President Trump told reporters Monday night that the U.S. would respond "forcefully" to this past weekend's suspected chemical attack in Syria, but declined to discuss when such a response would occur.
"We're making a decision as to what we do with respect to the horrible attack that was made near Damascus, and it will be met and it will be met forcefully," the president said at the top of a meeting with top military leaders at the White House. "When, I will not say because I don’t like talking about timing."
The meeting's attendees included Vice President Mike Pence, Defense Secretary Jim Mattis and the chairman of the Joint Chiefs of Staff, Gen. Joseph Dunford. John Bolton, marking his first day on the job as national security adviser, sat to Trump's immediate left in the Cabinet Room.
Trump said the group was "going to make a decision tonight or very shortly thereafter and you'll be hearing the decision."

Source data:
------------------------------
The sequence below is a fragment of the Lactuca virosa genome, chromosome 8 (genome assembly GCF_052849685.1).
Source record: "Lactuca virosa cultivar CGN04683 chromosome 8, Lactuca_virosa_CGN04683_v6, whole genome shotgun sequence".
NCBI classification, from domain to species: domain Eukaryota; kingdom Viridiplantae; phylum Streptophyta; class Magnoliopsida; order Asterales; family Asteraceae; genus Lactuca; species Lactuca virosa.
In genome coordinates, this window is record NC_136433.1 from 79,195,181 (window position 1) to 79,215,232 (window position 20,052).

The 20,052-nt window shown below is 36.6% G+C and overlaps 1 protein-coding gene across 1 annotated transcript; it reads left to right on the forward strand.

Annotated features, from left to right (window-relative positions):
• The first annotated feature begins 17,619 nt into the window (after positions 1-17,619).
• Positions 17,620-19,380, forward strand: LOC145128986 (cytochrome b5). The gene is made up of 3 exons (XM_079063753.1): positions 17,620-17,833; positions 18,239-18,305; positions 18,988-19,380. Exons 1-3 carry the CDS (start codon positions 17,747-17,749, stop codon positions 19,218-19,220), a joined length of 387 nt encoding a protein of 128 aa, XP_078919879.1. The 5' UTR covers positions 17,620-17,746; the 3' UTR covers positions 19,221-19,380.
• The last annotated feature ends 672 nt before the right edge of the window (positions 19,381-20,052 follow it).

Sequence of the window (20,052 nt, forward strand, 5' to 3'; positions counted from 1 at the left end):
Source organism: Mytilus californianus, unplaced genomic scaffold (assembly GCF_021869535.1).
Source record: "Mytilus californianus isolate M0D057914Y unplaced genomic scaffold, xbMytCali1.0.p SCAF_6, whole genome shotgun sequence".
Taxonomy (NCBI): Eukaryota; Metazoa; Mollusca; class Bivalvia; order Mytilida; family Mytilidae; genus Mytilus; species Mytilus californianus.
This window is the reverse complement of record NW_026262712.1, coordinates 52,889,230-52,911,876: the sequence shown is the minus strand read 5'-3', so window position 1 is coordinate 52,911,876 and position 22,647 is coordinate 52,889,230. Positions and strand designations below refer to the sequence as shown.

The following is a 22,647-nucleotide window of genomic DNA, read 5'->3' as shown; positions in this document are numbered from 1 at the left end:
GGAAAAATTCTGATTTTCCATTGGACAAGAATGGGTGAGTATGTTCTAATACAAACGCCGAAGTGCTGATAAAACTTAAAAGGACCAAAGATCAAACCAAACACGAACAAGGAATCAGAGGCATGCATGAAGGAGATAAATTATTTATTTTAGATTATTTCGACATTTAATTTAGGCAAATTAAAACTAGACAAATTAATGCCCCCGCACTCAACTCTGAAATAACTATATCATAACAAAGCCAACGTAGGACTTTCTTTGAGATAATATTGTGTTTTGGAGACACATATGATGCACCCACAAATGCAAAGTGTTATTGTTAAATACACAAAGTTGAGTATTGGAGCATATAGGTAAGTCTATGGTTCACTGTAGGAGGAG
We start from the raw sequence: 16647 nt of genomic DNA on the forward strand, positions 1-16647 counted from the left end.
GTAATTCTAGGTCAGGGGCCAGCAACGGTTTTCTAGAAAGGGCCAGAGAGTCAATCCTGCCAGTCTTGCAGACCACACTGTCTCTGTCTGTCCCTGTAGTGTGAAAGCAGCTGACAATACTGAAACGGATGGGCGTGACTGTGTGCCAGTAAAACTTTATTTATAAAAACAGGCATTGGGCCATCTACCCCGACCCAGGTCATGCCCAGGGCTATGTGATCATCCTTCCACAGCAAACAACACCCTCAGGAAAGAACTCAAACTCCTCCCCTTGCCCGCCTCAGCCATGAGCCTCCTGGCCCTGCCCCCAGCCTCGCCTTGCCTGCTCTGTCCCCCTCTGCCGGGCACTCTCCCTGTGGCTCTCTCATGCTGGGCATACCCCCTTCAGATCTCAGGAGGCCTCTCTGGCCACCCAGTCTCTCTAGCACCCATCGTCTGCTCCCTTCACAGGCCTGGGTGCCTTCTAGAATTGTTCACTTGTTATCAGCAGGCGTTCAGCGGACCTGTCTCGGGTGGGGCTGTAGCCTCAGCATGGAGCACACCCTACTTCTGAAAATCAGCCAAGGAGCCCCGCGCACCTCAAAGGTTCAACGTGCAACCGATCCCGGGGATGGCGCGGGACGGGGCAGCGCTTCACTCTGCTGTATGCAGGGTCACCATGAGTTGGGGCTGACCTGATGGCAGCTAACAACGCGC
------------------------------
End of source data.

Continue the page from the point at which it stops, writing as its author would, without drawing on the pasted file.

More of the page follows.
Saturday's suspected poison gas attack unfolded in a rebel-held town near Damascus amid a resumed offensive by Syrian government forces after the collapse of a truce. Syrian activists, rescuers and medics said the attack in Douma killed at least 40 people, with families found suffocated in their houses and shelters.
"We can't let atrocities like we all witnessed … happen in our world," Trump said Monday night, "especially when we’re able to -- because of the power of the United States, because of the power of our country -- we’re able to stop it."
Earlier Monday, Trump said the chemical attack was "atrocious" and "horrible," adding that the U.S. would make "major decisions" about its response over the next 24 to 48 hours.
On Sunday night, Israel carried out an airstrike on a Syrian government air base near the city of Homs, officials said. The airstrikes reportedly killed 14 people, including some Iranians.
The Damascus government of Bashar Assad has denied using poison gas against its own people.
Fox News' Lucas Tomlinson, Jennifer Griffin, Alex Pappas and The Associated Press contributed to this report.